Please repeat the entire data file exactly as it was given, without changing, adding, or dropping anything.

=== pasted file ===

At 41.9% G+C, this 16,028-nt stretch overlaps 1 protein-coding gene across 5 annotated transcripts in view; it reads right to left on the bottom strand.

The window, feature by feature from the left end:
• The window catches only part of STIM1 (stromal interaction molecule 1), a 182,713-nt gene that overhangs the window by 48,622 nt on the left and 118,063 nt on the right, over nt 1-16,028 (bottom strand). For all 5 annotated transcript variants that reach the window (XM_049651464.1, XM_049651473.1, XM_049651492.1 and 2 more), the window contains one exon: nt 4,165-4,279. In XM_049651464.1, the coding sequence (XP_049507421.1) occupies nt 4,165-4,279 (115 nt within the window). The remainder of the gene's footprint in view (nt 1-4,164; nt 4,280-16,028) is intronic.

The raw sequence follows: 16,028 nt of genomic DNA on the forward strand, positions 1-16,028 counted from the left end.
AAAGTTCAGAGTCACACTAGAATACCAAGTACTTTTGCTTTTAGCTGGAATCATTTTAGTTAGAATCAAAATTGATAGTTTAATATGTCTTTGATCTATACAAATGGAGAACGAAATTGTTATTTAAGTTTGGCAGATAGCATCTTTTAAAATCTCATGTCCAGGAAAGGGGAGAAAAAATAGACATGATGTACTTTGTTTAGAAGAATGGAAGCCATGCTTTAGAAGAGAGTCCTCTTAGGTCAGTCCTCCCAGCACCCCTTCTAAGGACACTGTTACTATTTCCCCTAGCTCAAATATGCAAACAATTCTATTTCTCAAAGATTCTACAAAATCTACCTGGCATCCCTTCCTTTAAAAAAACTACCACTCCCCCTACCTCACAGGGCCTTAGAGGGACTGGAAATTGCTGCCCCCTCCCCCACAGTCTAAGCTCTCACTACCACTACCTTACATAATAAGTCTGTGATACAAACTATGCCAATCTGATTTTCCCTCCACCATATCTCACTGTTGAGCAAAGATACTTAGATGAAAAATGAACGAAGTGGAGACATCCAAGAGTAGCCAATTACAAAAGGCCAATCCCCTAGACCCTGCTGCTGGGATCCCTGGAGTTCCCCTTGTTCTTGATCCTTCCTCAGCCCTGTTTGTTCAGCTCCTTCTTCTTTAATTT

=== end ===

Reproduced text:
At 41.9% G+C, this 16,028-nt stretch overlaps 1 protein-coding gene across 5 annotated transcripts in view; it reads right to left on the bottom strand.

The window, feature by feature from the left end:
• The window catches only part of STIM1 (stromal interaction molecule 1), a 182,713-nt gene that overhangs the window by 48,622 nt on the left and 118,063 nt on the right, over nt 1-16,028 (bottom strand). For all 5 annotated transcript variants that reach the window (XM_049651464.1, XM_049651473.1, XM_049651492.1 and 2 more), the window contains one exon: nt 4,165-4,279. In XM_049651464.1, the coding sequence (XP_049507421.1) occupies nt 4,165-4,279 (115 nt within the window). The remainder of the gene's footprint in view (nt 1-4,164; nt 4,280-16,028) is intronic.

The raw sequence follows: 16,028 nt of genomic DNA on the forward strand, positions 1-16,028 counted from the left end.
AAAGTTCAGAGTCACACTAGAATACCAAGTACTTTTGCTTTTAGCTGGAATCATTTTAGTTAGAATCAAAATTGATAGTTTAATATGTCTTTGATCTATACAAATGGAGAACGAAATTGTTATTTAAGTTTGGCAGATAGCATCTTTTAAAATCTCATGTCCAGGAAAGGGGAGAAAAAATAGACATGATGTACTTTGTTTAGAAGAATGGAAGCCATGCTTTAGAAGAGAGTCCTCTTAGGTCAGTCCTCCCAGCACCCCTTCTAAGGACACTGTTACTATTTCCCCTAGCTCAAATATGCAAACAATTCTATTTCTCAAAGATTCTACAAAATCTACCTGGCATCCCTTCCTTTAAAAAAACTACCACTCCCCCTACCTCACAGGGCCTTAGAGGGACTGGAAATTGCTGCCCCCTCCCCCACAGTCTAAGCTCTCACTACCACTACCTTACATAATAAGTCTGTGATACAAACTATGCCAATCTGATTTTCCCTCCACCATATCTCACTGTTGAGCAAAGATACTTAGATGAAAAATGAACGAAGTGGAGACATCCAAGAGTAGCCAATTACAAAAGGCCAATCCCCTAGACCCTGCTGCTGGGATCCCTGGAGTTCCCCTTGTTCTTGATCCTTCCTCAGCCCTGTTTGTTCAGCTCCTTCTTCTTTAATTT